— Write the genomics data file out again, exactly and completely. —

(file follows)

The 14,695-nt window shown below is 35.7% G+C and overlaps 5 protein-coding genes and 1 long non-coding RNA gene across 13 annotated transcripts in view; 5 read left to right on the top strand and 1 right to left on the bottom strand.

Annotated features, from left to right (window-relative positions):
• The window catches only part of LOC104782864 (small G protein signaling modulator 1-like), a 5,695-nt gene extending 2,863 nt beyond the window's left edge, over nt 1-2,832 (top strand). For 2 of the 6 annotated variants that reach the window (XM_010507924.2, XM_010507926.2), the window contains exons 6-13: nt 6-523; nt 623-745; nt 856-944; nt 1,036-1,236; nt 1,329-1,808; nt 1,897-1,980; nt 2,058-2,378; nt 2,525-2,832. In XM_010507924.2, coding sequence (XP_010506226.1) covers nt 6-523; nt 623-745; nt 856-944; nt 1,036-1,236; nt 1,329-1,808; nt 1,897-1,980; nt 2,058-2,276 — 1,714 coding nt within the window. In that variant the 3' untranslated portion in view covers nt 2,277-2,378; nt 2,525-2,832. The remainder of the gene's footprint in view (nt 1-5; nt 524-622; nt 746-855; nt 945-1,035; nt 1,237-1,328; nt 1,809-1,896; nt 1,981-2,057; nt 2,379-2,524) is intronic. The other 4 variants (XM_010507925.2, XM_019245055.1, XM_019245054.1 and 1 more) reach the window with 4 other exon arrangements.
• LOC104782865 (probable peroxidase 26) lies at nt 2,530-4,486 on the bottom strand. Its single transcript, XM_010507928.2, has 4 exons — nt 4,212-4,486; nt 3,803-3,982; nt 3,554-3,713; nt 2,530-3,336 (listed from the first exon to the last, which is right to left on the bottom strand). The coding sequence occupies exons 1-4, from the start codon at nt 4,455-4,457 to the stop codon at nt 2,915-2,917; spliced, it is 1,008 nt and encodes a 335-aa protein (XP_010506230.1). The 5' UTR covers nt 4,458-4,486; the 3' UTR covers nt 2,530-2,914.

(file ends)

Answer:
The 14,695-nt window shown below is 35.7% G+C and overlaps 5 protein-coding genes and 1 long non-coding RNA gene across 13 annotated transcripts in view; 5 read left to right on the top strand and 1 right to left on the bottom strand.

Annotated features, from left to right (window-relative positions):
• The window catches only part of LOC104782864 (small G protein signaling modulator 1-like), a 5,695-nt gene extending 2,863 nt beyond the window's left edge, over nt 1-2,832 (top strand). For 2 of the 6 annotated variants that reach the window (XM_010507924.2, XM_010507926.2), the window contains exons 6-13: nt 6-523; nt 623-745; nt 856-944; nt 1,036-1,236; nt 1,329-1,808; nt 1,897-1,980; nt 2,058-2,378; nt 2,525-2,832. In XM_010507924.2, coding sequence (XP_010506226.1) covers nt 6-523; nt 623-745; nt 856-944; nt 1,036-1,236; nt 1,329-1,808; nt 1,897-1,980; nt 2,058-2,276 — 1,714 coding nt within the window. In that variant the 3' untranslated portion in view covers nt 2,277-2,378; nt 2,525-2,832. The remainder of the gene's footprint in view (nt 1-5; nt 524-622; nt 746-855; nt 945-1,035; nt 1,237-1,328; nt 1,809-1,896; nt 1,981-2,057; nt 2,379-2,524) is intronic. The other 4 variants (XM_010507925.2, XM_019245055.1, XM_019245054.1 and 1 more) reach the window with 4 other exon arrangements.
• LOC104782865 (probable peroxidase 26) lies at nt 2,530-4,486 on the bottom strand. Its single transcript, XM_010507928.2, has 4 exons — nt 4,212-4,486; nt 3,803-3,982; nt 3,554-3,713; nt 2,530-3,336 (listed from the first exon to the last, which is right to left on the bottom strand). The coding sequence occupies exons 1-4, from the start codon at nt 4,455-4,457 to the stop codon at nt 2,915-2,917; spliced, it is 1,008 nt and encodes a 335-aa protein (XP_010506230.1). The 5' UTR covers nt 4,458-4,486; the 3' UTR covers nt 2,530-2,914.